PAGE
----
The Wikileaks phenomenon is intricate, but suppose we reduce its ethical evaluation to two questions: is whistleblowing ethical, even when motivated by resentment and the desire to harm its target? And is Wikileaks’ facilitation of whistleblowing ethical, even if it might put at risk innocent people? A deontologist, convinced that telling the truth and never lying is an absolute must, is likely to appreciate whistleblowing as the right thing to do, independently of the reasons behind it. And a consequentialist may support Wikileaks as a means to maximise the welfare of the largest number of people, especially if risks are minimized by censuring sensitive information. So current answers in the mass media seem to converge: Wikileaks is a good thing. I am not entirely convinced.
Confidential communication is a three-player game – sender, receiver and referent – in which sender and receiver trust each other. The receiver, not the referent, trusts and holds responsible the sender for the truth of what is communicated about the referent. The referent may know about such communication and may even easily guess its contents (imagine a letter of reference), but there is confidentiality only if the receiver, not the referent, has access to the information exchanged. Accountability is present and connects sender and receiver. Whistleblowing disrupts such a three-player game. In the new, metagame the sender is the whistleblower through Wikileaks, the whole world is the potential receiver, and the referents are the players in the previously confidential communication. This is problematic. The relation of confidentiality of the original game is shattered: the new referents are also among the new world-receiver, which now holds the old sender responsible for what is communicated, not only for its truth (if you say that the moon is made of blue cheese, that is false, if I report that you said so then what I say is true). The metagame reinstates, somewhat hypocritically, the same rules it criticises: Wikileaks, quite rightly but inconsistently, defends the anonymity and confidentiality of its sources, which are likely to make an exception about the information transparency of their own identity, frowning upon MetaWikileaks, with leaks on leaks. Finally, the relation of accountability is missing. In the metagame, the whistleblower and Wikileaks might be good-willed and well-intentioned but are not bounded by professional codes of conduct or legal requirements. So the receiver, which is also the referent, is at the mercy of the sender. Wikileaks knows this and that is why it “whitemails” the world, i.e., it blackmails it by threatening to disclose even more damaging information through its “insurance file”, should anything happens to Wikileaks or its spokesman Julian Assange.
Wikileaks itself shows that, without confidential communication, there would often be no communication at all. Thus, any argument in favour of Wikileaks to the effect that most of the information was already public or suspected anyway misses the point, which is that Wikileaks may undermine the possibility of future frank communication. Imagine an Academic Wikileaks that regularly publishes confidential information about the assessment of grants, the evaluation of book proposals, the reviewing of journal submissions, letters of reference for candidates and so forth. After the initial embarrassment, the whole system would come to a standstill.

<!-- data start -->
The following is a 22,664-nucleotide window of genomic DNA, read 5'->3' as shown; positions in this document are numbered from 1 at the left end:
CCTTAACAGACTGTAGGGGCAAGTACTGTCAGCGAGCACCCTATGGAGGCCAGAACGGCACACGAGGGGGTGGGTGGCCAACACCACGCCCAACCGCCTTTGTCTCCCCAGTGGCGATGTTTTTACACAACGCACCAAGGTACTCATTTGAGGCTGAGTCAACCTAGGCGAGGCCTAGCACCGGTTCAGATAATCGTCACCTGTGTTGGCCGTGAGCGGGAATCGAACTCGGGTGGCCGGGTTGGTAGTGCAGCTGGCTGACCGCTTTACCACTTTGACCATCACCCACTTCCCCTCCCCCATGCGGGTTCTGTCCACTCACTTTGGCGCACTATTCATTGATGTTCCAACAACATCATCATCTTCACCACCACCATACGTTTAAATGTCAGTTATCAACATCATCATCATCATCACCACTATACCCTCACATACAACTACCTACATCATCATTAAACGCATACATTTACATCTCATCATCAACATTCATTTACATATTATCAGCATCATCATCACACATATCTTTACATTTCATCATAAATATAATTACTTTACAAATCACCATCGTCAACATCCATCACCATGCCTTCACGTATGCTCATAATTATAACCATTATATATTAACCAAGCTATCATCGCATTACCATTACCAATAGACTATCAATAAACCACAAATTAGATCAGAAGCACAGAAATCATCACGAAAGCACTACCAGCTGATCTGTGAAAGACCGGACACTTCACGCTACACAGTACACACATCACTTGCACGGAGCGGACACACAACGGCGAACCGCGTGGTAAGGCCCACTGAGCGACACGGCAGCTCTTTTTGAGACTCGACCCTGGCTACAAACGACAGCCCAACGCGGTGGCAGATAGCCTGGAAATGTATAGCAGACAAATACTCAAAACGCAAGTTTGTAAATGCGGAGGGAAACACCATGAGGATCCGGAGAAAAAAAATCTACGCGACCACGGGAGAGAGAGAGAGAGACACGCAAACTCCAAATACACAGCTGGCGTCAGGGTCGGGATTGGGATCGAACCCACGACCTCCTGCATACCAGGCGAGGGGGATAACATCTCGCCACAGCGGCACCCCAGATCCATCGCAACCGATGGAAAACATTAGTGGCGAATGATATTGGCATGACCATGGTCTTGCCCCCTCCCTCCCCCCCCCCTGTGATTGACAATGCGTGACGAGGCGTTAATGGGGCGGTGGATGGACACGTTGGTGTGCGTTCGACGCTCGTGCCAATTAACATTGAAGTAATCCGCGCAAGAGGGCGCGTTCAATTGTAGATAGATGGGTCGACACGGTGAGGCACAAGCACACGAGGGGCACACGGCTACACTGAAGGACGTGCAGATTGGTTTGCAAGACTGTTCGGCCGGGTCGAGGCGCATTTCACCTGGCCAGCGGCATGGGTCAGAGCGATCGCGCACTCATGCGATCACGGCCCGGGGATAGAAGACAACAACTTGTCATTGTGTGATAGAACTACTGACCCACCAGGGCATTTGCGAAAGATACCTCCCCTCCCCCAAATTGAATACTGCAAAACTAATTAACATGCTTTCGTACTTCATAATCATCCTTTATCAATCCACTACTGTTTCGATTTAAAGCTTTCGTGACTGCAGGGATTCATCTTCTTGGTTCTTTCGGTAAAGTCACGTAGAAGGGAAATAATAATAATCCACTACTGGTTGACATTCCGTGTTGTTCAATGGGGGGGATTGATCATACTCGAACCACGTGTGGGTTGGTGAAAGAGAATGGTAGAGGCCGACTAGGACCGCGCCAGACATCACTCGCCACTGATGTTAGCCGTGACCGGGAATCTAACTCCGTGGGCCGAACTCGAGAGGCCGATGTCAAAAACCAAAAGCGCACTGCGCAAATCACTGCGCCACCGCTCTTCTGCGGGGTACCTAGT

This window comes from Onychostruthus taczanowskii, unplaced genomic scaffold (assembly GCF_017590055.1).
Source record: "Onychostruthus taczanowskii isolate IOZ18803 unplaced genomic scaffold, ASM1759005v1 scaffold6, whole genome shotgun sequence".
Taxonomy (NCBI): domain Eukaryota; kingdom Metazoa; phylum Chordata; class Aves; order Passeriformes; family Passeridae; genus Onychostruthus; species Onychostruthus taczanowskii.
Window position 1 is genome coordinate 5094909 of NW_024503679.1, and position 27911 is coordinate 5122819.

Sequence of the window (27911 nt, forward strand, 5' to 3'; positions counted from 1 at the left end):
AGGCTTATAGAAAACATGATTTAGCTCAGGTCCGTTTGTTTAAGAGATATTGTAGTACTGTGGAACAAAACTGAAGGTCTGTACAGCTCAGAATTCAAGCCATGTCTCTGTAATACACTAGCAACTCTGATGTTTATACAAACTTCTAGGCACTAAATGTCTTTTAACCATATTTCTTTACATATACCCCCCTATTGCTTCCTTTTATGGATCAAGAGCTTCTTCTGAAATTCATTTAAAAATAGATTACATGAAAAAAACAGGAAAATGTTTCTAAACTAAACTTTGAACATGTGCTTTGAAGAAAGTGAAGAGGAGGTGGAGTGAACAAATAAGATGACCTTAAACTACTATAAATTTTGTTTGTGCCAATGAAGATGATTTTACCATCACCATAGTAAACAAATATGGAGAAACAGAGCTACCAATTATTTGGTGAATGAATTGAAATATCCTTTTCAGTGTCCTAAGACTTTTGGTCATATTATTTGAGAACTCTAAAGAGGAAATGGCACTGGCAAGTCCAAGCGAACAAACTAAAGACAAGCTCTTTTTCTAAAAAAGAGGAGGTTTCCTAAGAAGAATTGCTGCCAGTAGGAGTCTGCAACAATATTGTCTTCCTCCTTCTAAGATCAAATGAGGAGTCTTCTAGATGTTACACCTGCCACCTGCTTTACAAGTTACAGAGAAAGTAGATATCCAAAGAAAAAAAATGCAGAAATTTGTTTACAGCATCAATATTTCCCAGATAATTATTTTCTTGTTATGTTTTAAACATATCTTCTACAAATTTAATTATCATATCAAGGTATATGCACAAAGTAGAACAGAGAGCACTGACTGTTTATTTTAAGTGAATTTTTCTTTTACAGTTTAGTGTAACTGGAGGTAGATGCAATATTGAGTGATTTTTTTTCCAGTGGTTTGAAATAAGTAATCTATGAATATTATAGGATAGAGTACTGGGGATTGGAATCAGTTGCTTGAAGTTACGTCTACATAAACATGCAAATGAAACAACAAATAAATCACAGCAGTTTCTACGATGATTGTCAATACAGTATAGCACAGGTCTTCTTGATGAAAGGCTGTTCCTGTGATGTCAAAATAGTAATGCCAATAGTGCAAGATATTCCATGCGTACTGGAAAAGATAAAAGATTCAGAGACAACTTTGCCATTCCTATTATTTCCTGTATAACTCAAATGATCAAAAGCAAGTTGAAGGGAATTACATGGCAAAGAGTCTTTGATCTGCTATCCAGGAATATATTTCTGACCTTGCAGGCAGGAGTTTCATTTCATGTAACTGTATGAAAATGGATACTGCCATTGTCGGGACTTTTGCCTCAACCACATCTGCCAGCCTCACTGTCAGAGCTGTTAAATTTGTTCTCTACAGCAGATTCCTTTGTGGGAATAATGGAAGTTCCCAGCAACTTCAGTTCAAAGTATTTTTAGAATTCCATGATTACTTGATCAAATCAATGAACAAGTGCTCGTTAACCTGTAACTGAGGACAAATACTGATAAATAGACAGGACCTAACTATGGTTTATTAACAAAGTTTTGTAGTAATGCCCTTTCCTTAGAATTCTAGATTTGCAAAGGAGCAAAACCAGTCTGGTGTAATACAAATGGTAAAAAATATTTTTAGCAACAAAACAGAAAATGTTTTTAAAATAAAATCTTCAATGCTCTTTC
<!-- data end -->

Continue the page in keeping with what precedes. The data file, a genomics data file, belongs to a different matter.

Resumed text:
Finally, “information liberation” arguments are not universalisable. The new Wikileaks’ About file (retrieved 12.12.10, http://www.wikileaks.ch/about.html) holds that “publishing improves transparency, and this transparency creates a better society for all people”. Yet this is naïve at best. First, because the value of information is not absolute, but relative to its use. Judas’ kiss tells the truth about the identity of the kissed, but it hardly creates a better society. And second, because the value of the use of information is not absolute either, but relative to the goals that one is seeking to achieve, and the sort of possible world that one is trying to bring about. This is why personal details about religious and sexual orientations must be protected. Information “macht frei”, but also doubles as a necessary condition for discrimination.
The lesson is simple: facilitating whistleblowing is morally good not absolutely, but only if the whistleblowing itself is morally good; and the latter is morally good not absolutely, but only if the specific cause it fosters is morally good. So the two conditionals call for an explicit, ethical commitment. And Wikileaks old About file (archived 10.03.08, http://web.archive.org/web/20080314204422/www.wikileaks.org/wiki/Wikileaks:About) acknowledged this much: “Our primary interest is in exposing oppressive regimes in Asia, the former Soviet bloc, Sub-Saharan Africa and the Middle East, but we also expect to be of assistance to people of all regions who wish to reveal unethical behavior in their governments and corporations. We aim for maximum political impact.” Unfortunately, this strong and explicit ethical statement has disappeared (Wikileaks is not a Wiki, so old versions are no longer available from its website). Luckily, so far Wikileaks has picked up causes judged by most morally good. Support for Wikileaks would quickly vanish if the leaks undermined a cause such as the democratic movement in China. Yet the real ethical debate must concern the moral value of the causes supported by Wikileaks. And the concern remains: those who defend accountability should themselves be accountable. Who will blow the whistle on the whistleblowers, if their behaviour will become unethical?